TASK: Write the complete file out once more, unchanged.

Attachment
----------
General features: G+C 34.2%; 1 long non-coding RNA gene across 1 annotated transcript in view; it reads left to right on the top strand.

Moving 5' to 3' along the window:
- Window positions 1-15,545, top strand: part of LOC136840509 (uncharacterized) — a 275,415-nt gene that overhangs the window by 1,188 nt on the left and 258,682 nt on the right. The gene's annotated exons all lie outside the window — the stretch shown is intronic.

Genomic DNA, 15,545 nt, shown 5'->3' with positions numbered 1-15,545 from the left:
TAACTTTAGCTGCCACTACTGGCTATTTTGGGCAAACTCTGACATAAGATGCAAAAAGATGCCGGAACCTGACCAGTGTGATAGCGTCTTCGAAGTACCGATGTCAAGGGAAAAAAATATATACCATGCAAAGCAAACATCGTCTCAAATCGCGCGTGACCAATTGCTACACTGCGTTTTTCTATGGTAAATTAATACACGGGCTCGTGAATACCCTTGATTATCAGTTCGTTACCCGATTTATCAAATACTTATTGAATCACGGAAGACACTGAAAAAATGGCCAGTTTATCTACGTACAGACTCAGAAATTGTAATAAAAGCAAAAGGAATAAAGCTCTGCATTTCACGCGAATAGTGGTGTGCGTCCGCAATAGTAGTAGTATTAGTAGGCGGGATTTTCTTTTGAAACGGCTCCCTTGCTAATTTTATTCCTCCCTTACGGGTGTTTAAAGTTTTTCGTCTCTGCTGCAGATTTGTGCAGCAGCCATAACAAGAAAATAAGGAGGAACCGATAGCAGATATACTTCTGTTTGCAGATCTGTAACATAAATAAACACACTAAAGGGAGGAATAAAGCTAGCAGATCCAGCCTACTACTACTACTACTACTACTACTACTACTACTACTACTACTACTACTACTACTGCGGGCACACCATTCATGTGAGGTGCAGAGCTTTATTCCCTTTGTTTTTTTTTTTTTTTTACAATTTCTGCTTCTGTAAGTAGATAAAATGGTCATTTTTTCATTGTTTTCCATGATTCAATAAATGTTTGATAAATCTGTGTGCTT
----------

General features: G+C 34.2%; 1 long non-coding RNA gene across 1 annotated transcript in view; it reads left to right on the top strand.

Moving 5' to 3' along the window:
- Window positions 1-15,545, top strand: part of LOC136840509 (uncharacterized) — a 275,415-nt gene that overhangs the window by 1,188 nt on the left and 258,682 nt on the right. The gene's annotated exons all lie outside the window — the stretch shown is intronic.

Genomic DNA, 15,545 nt, shown 5'->3' with positions numbered 1-15,545 from the left:
TAACTTTAGCTGCCACTACTGGCTATTTTGGGCAAACTCTGACATAAGATGCAAAAAGATGCCGGAACCTGACCAGTGTGATAGCGTCTTCGAAGTACCGATGTCAAGGGAAAAAAATATATACCATGCAAAGCAAACATCGTCTCAAATCGCGCGTGACCAATTGCTACACTGCGTTTTTCTATGGTAAATTAATACACGGGCTCGTGAATACCCTTGATTATCAGTTCGTTACCCGATTTATCAAATACTTATTGAATCACGGAAGACACTGAAAAAATGGCCAGTTTATCTACGTACAGACTCAGAAATTGTAATAAAAGCAAAAGGAATAAAGCTCTGCATTTCACGCGAATAGTGGTGTGCGTCCGCAATAGTAGTAGTATTAGTAGGCGGGATTTTCTTTTGAAACGGCTCCCTTGCTAATTTTATTCCTCCCTTACGGGTGTTTAAAGTTTTTCGTCTCTGCTGCAGATTTGTGCAGCAGCCATAACAAGAAAATAAGGAGGAACCGATAGCAGATATACTTCTGTTTGCAGATCTGTAACATAAATAAACACACTAAAGGGAGGAATAAAGCTAGCAGATCCAGCCTACTACTACTACTACTACTACTACTACTACTACTACTACTACTACTACTACTACTGCGGGCACACCATTCATGTGAGGTGCAGAGCTTTATTCCCTTTGTTTTTTTTTTTTTTTTACAATTTCTGCTTCTGTAAGTAGATAAAATGGTCATTTTTTCATTGTTTTCCATGATTCAATAAATGTTTGATAAATCTGTGTGCTT